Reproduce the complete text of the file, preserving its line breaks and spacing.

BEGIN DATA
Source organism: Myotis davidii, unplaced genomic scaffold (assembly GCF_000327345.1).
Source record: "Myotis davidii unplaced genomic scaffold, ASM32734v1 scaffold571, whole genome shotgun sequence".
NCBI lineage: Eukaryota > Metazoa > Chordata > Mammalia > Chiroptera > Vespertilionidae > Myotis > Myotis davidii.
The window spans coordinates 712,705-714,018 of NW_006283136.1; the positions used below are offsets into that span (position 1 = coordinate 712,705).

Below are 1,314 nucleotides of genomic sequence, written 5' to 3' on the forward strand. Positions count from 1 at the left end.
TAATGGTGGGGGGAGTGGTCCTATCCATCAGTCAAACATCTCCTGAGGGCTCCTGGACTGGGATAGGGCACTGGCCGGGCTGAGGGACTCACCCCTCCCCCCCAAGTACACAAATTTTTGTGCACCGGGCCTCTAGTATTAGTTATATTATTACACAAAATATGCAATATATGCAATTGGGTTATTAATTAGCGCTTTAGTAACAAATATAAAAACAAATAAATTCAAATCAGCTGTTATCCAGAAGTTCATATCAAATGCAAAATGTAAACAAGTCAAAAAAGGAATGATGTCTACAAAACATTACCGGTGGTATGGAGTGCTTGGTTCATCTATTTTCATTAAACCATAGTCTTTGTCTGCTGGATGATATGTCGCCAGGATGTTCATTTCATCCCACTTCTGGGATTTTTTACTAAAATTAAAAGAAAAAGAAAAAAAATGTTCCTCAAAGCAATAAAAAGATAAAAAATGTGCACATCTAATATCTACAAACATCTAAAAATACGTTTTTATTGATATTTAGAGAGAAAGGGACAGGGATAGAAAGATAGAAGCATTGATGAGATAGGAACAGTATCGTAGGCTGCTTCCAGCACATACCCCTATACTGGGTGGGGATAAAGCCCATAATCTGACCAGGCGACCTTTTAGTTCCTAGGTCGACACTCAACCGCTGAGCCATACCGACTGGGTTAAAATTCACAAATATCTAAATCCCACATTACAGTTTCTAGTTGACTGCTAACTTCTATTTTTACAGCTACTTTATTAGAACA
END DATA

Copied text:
Source organism: Myotis davidii, unplaced genomic scaffold (assembly GCF_000327345.1).
Source record: "Myotis davidii unplaced genomic scaffold, ASM32734v1 scaffold571, whole genome shotgun sequence".
NCBI lineage: Eukaryota > Metazoa > Chordata > Mammalia > Chiroptera > Vespertilionidae > Myotis > Myotis davidii.
The window spans coordinates 712,705-714,018 of NW_006283136.1; the positions used below are offsets into that span (position 1 = coordinate 712,705).

Below are 1,314 nucleotides of genomic sequence, written 5' to 3' on the forward strand. Positions count from 1 at the left end.
TAATGGTGGGGGGAGTGGTCCTATCCATCAGTCAAACATCTCCTGAGGGCTCCTGGACTGGGATAGGGCACTGGCCGGGCTGAGGGACTCACCCCTCCCCCCCAAGTACACAAATTTTTGTGCACCGGGCCTCTAGTATTAGTTATATTATTACACAAAATATGCAATATATGCAATTGGGTTATTAATTAGCGCTTTAGTAACAAATATAAAAACAAATAAATTCAAATCAGCTGTTATCCAGAAGTTCATATCAAATGCAAAATGTAAACAAGTCAAAAAAGGAATGATGTCTACAAAACATTACCGGTGGTATGGAGTGCTTGGTTCATCTATTTTCATTAAACCATAGTCTTTGTCTGCTGGATGATATGTCGCCAGGATGTTCATTTCATCCCACTTCTGGGATTTTTTACTAAAATTAAAAGAAAAAGAAAAAAAATGTTCCTCAAAGCAATAAAAAGATAAAAAATGTGCACATCTAATATCTACAAACATCTAAAAATACGTTTTTATTGATATTTAGAGAGAAAGGGACAGGGATAGAAAGATAGAAGCATTGATGAGATAGGAACAGTATCGTAGGCTGCTTCCAGCACATACCCCTATACTGGGTGGGGATAAAGCCCATAATCTGACCAGGCGACCTTTTAGTTCCTAGGTCGACACTCAACCGCTGAGCCATACCGACTGGGTTAAAATTCACAAATATCTAAATCCCACATTACAGTTTCTAGTTGACTGCTAACTTCTATTTTTACAGCTACTTTATTAGAACA